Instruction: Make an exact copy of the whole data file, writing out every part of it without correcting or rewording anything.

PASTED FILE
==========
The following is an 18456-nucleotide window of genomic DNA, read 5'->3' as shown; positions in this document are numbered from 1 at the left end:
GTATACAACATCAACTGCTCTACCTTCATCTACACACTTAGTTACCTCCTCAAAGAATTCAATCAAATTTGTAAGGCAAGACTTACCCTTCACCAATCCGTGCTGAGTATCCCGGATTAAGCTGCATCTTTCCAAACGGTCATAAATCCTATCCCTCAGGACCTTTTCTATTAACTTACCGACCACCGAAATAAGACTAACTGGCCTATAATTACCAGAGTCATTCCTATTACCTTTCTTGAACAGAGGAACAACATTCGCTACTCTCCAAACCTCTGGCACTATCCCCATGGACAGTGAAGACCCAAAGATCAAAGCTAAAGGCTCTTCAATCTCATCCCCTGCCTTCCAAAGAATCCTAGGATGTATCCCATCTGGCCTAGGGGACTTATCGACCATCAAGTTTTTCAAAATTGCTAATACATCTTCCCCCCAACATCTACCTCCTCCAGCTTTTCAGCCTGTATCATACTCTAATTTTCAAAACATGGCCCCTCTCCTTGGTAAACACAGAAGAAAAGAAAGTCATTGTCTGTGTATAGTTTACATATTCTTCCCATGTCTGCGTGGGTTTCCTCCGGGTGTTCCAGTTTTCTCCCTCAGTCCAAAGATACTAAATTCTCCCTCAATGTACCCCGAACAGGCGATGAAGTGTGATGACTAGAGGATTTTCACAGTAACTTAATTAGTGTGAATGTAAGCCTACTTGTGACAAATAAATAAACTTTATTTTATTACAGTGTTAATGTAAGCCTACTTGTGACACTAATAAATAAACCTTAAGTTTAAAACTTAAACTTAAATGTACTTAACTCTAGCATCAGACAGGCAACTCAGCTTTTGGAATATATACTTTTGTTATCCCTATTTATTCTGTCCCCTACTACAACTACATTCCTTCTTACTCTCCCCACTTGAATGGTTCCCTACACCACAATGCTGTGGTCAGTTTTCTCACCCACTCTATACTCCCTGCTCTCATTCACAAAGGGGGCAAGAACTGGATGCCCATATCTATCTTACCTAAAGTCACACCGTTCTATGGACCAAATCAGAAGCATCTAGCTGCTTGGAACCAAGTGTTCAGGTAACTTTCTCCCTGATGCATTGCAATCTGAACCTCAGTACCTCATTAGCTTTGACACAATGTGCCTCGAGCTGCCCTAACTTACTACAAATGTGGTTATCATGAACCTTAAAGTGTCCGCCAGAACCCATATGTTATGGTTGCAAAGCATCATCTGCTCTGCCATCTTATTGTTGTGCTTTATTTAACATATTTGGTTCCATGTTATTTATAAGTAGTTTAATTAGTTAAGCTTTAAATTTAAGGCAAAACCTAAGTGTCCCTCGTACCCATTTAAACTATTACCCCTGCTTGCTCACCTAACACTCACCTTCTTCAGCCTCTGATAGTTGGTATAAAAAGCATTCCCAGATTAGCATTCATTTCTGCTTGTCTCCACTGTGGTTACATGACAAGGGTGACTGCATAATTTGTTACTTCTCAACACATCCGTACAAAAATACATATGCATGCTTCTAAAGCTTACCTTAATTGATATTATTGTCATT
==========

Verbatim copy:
The following is an 18456-nucleotide window of genomic DNA, read 5'->3' as shown; positions in this document are numbered from 1 at the left end:
GTATACAACATCAACTGCTCTACCTTCATCTACACACTTAGTTACCTCCTCAAAGAATTCAATCAAATTTGTAAGGCAAGACTTACCCTTCACCAATCCGTGCTGAGTATCCCGGATTAAGCTGCATCTTTCCAAACGGTCATAAATCCTATCCCTCAGGACCTTTTCTATTAACTTACCGACCACCGAAATAAGACTAACTGGCCTATAATTACCAGAGTCATTCCTATTACCTTTCTTGAACAGAGGAACAACATTCGCTACTCTCCAAACCTCTGGCACTATCCCCATGGACAGTGAAGACCCAAAGATCAAAGCTAAAGGCTCTTCAATCTCATCCCCTGCCTTCCAAAGAATCCTAGGATGTATCCCATCTGGCCTAGGGGACTTATCGACCATCAAGTTTTTCAAAATTGCTAATACATCTTCCCCCCAACATCTACCTCCTCCAGCTTTTCAGCCTGTATCATACTCTAATTTTCAAAACATGGCCCCTCTCCTTGGTAAACACAGAAGAAAAGAAAGTCATTGTCTGTGTATAGTTTACATATTCTTCCCATGTCTGCGTGGGTTTCCTCCGGGTGTTCCAGTTTTCTCCCTCAGTCCAAAGATACTAAATTCTCCCTCAATGTACCCCGAACAGGCGATGAAGTGTGATGACTAGAGGATTTTCACAGTAACTTAATTAGTGTGAATGTAAGCCTACTTGTGACAAATAAATAAACTTTATTTTATTACAGTGTTAATGTAAGCCTACTTGTGACACTAATAAATAAACCTTAAGTTTAAAACTTAAACTTAAATGTACTTAACTCTAGCATCAGACAGGCAACTCAGCTTTTGGAATATATACTTTTGTTATCCCTATTTATTCTGTCCCCTACTACAACTACATTCCTTCTTACTCTCCCCACTTGAATGGTTCCCTACACCACAATGCTGTGGTCAGTTTTCTCACCCACTCTATACTCCCTGCTCTCATTCACAAAGGGGGCAAGAACTGGATGCCCATATCTATCTTACCTAAAGTCACACCGTTCTATGGACCAAATCAGAAGCATCTAGCTGCTTGGAACCAAGTGTTCAGGTAACTTTCTCCCTGATGCATTGCAATCTGAACCTCAGTACCTCATTAGCTTTGACACAATGTGCCTCGAGCTGCCCTAACTTACTACAAATGTGGTTATCATGAACCTTAAAGTGTCCGCCAGAACCCATATGTTATGGTTGCAAAGCATCATCTGCTCTGCCATCTTATTGTTGTGCTTTATTTAACATATTTGGTTCCATGTTATTTATAAGTAGTTTAATTAGTTAAGCTTTAAATTTAAGGCAAAACCTAAGTGTCCCTCGTACCCATTTAAACTATTACCCCTGCTTGCTCACCTAACACTCACCTTCTTCAGCCTCTGATAGTTGGTATAAAAAGCATTCCCAGATTAGCATTCATTTCTGCTTGTCTCCACTGTGGTTACATGACAAGGGTGACTGCATAATTTGTTACTTCTCAACACATCCGTACAAAAATACATATGCATGCTTCTAAAGCTTACCTTAATTGATATTATTGTCATT